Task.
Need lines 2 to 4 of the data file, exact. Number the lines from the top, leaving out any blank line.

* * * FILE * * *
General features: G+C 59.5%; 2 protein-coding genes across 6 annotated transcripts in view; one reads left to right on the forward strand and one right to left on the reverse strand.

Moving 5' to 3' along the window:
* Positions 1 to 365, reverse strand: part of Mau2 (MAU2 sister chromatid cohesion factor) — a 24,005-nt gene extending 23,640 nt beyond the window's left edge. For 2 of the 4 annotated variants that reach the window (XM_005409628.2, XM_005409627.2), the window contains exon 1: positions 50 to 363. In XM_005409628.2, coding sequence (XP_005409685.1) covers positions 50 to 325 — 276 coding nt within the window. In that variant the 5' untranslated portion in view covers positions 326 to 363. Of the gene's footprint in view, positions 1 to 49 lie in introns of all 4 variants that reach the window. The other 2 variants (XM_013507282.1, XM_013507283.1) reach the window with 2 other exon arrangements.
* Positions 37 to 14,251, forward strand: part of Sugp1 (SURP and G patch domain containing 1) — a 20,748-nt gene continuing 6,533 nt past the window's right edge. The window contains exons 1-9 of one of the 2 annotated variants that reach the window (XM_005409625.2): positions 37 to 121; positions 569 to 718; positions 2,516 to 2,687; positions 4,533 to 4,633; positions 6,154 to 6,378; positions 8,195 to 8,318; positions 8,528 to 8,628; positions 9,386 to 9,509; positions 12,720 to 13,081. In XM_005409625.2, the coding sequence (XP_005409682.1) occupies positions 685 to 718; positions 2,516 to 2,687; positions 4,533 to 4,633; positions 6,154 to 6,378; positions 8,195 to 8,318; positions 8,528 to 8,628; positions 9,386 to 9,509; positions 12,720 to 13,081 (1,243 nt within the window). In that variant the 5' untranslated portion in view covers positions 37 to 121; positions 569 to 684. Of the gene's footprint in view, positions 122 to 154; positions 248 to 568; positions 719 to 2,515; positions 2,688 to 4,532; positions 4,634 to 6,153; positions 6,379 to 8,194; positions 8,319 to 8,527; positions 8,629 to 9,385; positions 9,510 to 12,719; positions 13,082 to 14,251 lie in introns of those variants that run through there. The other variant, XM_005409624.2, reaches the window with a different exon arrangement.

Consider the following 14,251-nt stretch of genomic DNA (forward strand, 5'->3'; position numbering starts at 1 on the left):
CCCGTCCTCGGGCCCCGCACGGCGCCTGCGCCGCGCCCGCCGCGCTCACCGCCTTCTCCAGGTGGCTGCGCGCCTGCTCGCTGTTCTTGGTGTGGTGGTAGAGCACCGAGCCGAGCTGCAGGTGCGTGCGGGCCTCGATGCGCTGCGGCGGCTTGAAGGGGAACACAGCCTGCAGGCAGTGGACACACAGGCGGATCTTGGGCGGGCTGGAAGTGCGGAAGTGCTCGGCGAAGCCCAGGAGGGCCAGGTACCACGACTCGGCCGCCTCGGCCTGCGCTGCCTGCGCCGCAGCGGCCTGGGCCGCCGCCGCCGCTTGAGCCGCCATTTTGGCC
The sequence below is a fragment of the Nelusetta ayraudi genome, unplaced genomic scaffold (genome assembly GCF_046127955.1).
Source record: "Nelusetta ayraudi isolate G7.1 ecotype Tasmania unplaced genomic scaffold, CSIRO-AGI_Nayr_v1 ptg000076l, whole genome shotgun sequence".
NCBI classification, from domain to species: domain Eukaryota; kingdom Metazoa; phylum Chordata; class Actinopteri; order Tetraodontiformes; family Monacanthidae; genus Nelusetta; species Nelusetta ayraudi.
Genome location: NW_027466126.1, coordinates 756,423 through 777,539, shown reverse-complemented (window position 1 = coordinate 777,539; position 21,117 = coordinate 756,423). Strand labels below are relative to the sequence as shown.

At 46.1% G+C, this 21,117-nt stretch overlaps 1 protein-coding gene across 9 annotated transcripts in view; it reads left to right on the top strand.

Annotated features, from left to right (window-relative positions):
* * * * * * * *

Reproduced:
Moving 5' to 3' along the window:
* Positions 1 to 365, reverse strand: part of Mau2 (MAU2 sister chromatid cohesion factor) — a 24,005-nt gene extending 23,640 nt beyond the window's left edge. For 2 of the 4 annotated variants that reach the window (XM_005409628.2, XM_005409627.2), the window contains exon 1: positions 50 to 363. In XM_005409628.2, coding sequence (XP_005409685.1) covers positions 50 to 325 — 276 coding nt within the window. In that variant the 5' untranslated portion in view covers positions 326 to 363. Of the gene's footprint in view, positions 1 to 49 lie in introns of all 4 variants that reach the window. The other 2 variants (XM_013507282.1, XM_013507283.1) reach the window with 2 other exon arrangements.
* Positions 37 to 14,251, forward strand: part of Sugp1 (SURP and G patch domain containing 1) — a 20,748-nt gene continuing 6,533 nt past the window's right edge. The window contains exons 1-9 of one of the 2 annotated variants that reach the window (XM_005409625.2): positions 37 to 121; positions 569 to 718; positions 2,516 to 2,687; positions 4,533 to 4,633; positions 6,154 to 6,378; positions 8,195 to 8,318; positions 8,528 to 8,628; positions 9,386 to 9,509; positions 12,720 to 13,081. In XM_005409625.2, the coding sequence (XP_005409682.1) occupies positions 685 to 718; positions 2,516 to 2,687; positions 4,533 to 4,633; positions 6,154 to 6,378; positions 8,195 to 8,318; positions 8,528 to 8,628; positions 9,386 to 9,509; positions 12,720 to 13,081 (1,243 nt within the window). In that variant the 5' untranslated portion in view covers positions 37 to 121; positions 569 to 684. Of the gene's footprint in view, positions 122 to 154; positions 248 to 568; positions 719 to 2,515; positions 2,688 to 4,532; positions 4,634 to 6,153; positions 6,379 to 8,194; positions 8,319 to 8,527; positions 8,629 to 9,385; positions 9,510 to 12,719; positions 13,082 to 14,251 lie in introns of those variants that run through there. The other variant, XM_005409624.2, reaches the window with a different exon arrangement.